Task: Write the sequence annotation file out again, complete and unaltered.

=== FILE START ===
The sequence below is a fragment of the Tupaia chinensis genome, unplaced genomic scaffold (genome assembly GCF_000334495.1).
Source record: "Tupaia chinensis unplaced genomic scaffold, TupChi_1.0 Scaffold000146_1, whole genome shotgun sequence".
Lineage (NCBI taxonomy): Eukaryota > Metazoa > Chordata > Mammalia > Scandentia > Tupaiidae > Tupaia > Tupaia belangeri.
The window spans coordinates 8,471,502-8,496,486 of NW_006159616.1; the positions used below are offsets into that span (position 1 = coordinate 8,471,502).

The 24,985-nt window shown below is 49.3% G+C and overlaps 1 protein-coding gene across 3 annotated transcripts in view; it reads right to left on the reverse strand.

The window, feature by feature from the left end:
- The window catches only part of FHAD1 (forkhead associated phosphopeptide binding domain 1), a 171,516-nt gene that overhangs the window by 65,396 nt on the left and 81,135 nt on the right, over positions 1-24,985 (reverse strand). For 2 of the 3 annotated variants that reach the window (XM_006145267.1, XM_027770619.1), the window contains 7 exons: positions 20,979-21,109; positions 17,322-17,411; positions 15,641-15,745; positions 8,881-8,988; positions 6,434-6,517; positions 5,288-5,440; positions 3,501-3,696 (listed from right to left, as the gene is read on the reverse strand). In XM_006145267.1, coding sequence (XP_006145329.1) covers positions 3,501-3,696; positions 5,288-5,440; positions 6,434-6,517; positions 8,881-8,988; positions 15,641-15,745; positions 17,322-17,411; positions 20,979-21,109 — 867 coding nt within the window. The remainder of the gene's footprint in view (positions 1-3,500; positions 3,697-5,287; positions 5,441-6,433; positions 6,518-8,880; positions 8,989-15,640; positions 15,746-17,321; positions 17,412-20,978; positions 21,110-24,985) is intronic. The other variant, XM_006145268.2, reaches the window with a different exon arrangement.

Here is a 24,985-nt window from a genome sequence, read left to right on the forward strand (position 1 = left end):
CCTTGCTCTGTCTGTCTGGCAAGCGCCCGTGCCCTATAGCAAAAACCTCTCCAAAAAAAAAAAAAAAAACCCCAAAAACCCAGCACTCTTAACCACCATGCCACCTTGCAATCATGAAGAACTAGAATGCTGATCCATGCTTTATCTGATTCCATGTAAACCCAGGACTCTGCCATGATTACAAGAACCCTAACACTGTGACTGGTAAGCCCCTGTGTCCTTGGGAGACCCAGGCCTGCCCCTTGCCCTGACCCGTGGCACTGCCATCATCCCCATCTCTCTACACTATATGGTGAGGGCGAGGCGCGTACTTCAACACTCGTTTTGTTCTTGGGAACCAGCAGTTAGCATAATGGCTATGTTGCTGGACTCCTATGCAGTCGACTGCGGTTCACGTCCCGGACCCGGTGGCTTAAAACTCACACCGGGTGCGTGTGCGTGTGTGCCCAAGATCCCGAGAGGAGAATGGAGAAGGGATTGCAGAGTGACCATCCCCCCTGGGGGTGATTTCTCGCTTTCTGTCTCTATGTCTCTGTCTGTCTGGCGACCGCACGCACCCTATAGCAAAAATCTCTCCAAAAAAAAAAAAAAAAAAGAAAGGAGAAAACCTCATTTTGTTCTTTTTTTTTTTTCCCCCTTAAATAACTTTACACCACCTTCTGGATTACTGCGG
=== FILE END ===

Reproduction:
The sequence below is a fragment of the Tupaia chinensis genome, unplaced genomic scaffold (genome assembly GCF_000334495.1).
Source record: "Tupaia chinensis unplaced genomic scaffold, TupChi_1.0 Scaffold000146_1, whole genome shotgun sequence".
Lineage (NCBI taxonomy): Eukaryota > Metazoa > Chordata > Mammalia > Scandentia > Tupaiidae > Tupaia > Tupaia belangeri.
The window spans coordinates 8,471,502-8,496,486 of NW_006159616.1; the positions used below are offsets into that span (position 1 = coordinate 8,471,502).

The 24,985-nt window shown below is 49.3% G+C and overlaps 1 protein-coding gene across 3 annotated transcripts in view; it reads right to left on the reverse strand.

The window, feature by feature from the left end:
- The window catches only part of FHAD1 (forkhead associated phosphopeptide binding domain 1), a 171,516-nt gene that overhangs the window by 65,396 nt on the left and 81,135 nt on the right, over positions 1-24,985 (reverse strand). For 2 of the 3 annotated variants that reach the window (XM_006145267.1, XM_027770619.1), the window contains 7 exons: positions 20,979-21,109; positions 17,322-17,411; positions 15,641-15,745; positions 8,881-8,988; positions 6,434-6,517; positions 5,288-5,440; positions 3,501-3,696 (listed from right to left, as the gene is read on the reverse strand). In XM_006145267.1, coding sequence (XP_006145329.1) covers positions 3,501-3,696; positions 5,288-5,440; positions 6,434-6,517; positions 8,881-8,988; positions 15,641-15,745; positions 17,322-17,411; positions 20,979-21,109 — 867 coding nt within the window. The remainder of the gene's footprint in view (positions 1-3,500; positions 3,697-5,287; positions 5,441-6,433; positions 6,518-8,880; positions 8,989-15,640; positions 15,746-17,321; positions 17,412-20,978; positions 21,110-24,985) is intronic. The other variant, XM_006145268.2, reaches the window with a different exon arrangement.

Here is a 24,985-nt window from a genome sequence, read left to right on the forward strand (position 1 = left end):
CCTTGCTCTGTCTGTCTGGCAAGCGCCCGTGCCCTATAGCAAAAACCTCTCCAAAAAAAAAAAAAAAAACCCCAAAAACCCAGCACTCTTAACCACCATGCCACCTTGCAATCATGAAGAACTAGAATGCTGATCCATGCTTTATCTGATTCCATGTAAACCCAGGACTCTGCCATGATTACAAGAACCCTAACACTGTGACTGGTAAGCCCCTGTGTCCTTGGGAGACCCAGGCCTGCCCCTTGCCCTGACCCGTGGCACTGCCATCATCCCCATCTCTCTACACTATATGGTGAGGGCGAGGCGCGTACTTCAACACTCGTTTTGTTCTTGGGAACCAGCAGTTAGCATAATGGCTATGTTGCTGGACTCCTATGCAGTCGACTGCGGTTCACGTCCCGGACCCGGTGGCTTAAAACTCACACCGGGTGCGTGTGCGTGTGTGCCCAAGATCCCGAGAGGAGAATGGAGAAGGGATTGCAGAGTGACCATCCCCCCTGGGGGTGATTTCTCGCTTTCTGTCTCTATGTCTCTGTCTGTCTGGCGACCGCACGCACCCTATAGCAAAAATCTCTCCAAAAAAAAAAAAAAAAAAGAAAGGAGAAAACCTCATTTTGTTCTTTTTTTTTTTTCCCCCTTAAATAACTTTACACCACCTTCTGGATTACTGCGG